Our data suggest conventionally and organically grown soybeans of the same variety have comparable levels of phytoestrogens. In keeping with our previous studies, we observed subtle differences in phytoestrogen makeup by variety but little betweensample variability. Altering the growing conditions by changing pesticide regimes appeared to have little or no influence on phytoestrogen content. This lack of variability between organic and conventional soybeans suggests that herbicide treatment or nontreatment of genetically similar soybeans does not change the plant's phytoestrogen development. This observation is relevant to our previous study which showed significant phytoestrogen variability between herbicide-sprayed conventional and genetically modified soybeans14. One explanation of these findings, that differing levels of herbicide use between the conventional and genetically modified beans affected the phytoestrogen development differently, is not supported by the present study. Our present findings reinforce the conclusion that the differences reported in Roundup Ready soybeans were likely a result of the genetic modification process and not differential herbicide use.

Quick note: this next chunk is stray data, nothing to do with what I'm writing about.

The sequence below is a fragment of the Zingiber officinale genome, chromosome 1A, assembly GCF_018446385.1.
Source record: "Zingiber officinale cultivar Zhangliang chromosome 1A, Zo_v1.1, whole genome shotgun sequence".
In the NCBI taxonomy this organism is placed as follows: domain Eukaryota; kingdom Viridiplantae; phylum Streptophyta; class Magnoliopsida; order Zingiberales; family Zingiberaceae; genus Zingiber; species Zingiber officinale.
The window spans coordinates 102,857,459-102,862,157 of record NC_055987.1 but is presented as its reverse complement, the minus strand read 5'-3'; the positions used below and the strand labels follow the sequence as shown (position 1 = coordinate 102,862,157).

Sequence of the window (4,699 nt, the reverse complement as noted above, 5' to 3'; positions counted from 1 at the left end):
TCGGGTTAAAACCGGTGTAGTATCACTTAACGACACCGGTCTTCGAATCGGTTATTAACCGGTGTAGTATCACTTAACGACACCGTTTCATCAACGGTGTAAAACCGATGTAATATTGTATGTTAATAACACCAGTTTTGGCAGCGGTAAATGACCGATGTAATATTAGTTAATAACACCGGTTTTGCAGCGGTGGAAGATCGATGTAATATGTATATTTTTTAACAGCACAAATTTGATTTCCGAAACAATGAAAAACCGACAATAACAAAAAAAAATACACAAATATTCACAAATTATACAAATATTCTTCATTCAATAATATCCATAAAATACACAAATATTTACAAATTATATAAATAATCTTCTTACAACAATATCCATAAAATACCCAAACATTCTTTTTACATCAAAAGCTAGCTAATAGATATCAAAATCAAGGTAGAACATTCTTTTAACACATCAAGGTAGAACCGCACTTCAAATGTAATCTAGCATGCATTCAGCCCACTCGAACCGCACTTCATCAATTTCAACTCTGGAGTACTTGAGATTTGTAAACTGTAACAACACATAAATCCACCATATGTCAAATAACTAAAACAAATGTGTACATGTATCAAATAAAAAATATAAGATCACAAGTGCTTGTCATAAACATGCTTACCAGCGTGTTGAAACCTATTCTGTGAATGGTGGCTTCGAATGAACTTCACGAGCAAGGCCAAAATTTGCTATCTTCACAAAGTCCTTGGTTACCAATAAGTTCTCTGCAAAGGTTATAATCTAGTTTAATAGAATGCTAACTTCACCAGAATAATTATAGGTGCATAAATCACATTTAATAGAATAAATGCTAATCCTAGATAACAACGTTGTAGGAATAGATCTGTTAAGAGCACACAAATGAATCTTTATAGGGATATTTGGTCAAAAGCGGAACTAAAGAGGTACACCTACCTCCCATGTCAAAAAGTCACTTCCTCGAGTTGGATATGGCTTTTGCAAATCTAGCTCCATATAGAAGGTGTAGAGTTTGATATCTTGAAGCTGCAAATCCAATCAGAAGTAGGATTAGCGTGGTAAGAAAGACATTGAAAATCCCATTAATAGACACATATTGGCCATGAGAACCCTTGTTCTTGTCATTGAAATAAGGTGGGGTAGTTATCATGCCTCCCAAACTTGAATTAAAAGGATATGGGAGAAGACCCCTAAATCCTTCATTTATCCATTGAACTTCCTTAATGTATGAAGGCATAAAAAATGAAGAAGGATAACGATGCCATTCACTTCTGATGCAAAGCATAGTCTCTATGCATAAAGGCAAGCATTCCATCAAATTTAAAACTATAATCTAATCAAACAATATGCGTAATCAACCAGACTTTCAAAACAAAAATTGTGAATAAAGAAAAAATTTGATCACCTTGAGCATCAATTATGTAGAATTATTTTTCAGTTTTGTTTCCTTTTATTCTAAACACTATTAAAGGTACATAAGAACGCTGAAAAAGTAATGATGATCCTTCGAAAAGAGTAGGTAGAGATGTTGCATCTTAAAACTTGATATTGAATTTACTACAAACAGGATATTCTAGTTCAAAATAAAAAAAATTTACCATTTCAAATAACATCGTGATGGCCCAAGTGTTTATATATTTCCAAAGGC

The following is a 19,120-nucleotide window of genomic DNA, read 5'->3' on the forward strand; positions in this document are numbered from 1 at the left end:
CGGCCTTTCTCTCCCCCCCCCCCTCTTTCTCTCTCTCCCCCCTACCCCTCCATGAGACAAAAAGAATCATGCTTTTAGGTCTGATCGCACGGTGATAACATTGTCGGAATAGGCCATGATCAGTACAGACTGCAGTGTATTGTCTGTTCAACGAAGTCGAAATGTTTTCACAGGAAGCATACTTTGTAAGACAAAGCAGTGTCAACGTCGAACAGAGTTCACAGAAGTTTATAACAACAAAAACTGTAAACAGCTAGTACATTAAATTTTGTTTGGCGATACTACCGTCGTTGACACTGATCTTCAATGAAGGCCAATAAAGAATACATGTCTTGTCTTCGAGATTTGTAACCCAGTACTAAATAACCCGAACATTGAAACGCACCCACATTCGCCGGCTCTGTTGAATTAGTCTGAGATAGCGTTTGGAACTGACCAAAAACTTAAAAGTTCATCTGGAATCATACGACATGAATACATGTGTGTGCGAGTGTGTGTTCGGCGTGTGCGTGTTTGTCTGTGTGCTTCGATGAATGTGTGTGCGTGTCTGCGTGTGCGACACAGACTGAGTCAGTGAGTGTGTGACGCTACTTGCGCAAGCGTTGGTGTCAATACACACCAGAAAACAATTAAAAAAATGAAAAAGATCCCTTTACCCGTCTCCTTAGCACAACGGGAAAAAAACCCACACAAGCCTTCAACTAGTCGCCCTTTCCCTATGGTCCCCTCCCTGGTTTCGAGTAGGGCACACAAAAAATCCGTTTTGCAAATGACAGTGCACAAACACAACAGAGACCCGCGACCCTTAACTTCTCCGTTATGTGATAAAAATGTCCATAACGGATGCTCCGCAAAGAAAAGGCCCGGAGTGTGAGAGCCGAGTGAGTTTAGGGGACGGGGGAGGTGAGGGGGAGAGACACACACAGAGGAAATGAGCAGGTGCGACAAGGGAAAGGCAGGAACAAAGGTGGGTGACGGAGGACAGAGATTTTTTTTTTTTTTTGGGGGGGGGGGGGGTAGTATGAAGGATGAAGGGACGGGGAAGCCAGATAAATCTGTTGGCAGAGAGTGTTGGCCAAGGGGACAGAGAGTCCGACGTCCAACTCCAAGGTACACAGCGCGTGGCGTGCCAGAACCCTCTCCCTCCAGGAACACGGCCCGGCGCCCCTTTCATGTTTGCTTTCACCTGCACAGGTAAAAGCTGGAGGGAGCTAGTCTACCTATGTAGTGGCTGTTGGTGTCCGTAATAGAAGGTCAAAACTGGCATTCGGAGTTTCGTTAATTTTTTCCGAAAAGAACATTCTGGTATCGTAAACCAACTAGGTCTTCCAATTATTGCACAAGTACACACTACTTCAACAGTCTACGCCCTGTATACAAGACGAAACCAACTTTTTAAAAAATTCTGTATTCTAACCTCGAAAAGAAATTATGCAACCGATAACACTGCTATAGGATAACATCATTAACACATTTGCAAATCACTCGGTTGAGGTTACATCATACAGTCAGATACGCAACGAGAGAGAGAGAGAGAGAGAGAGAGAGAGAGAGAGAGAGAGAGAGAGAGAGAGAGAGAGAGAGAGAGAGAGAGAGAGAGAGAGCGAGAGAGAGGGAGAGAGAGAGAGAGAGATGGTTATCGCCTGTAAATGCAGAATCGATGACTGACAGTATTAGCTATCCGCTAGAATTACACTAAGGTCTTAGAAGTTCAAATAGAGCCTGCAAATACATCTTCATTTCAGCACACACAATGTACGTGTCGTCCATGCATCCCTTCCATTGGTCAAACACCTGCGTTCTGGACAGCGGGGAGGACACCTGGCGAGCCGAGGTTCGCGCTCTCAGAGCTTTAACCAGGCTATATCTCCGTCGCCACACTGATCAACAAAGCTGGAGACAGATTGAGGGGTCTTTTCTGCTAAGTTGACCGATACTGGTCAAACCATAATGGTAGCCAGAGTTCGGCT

Our findings may also be relevant to the general consumer of soy-based food products. Our study shows that organic and conventional soybeans have comparable levels of phytoestrogens. We cannot exclude the possibility that other nutritional components in organic and conventional soybeans differ. However, our data suggest consumers who may wish to reduce their ingestion of pesticides by eating organic soybeans will not lose out on phytoestrogens by making such a choice.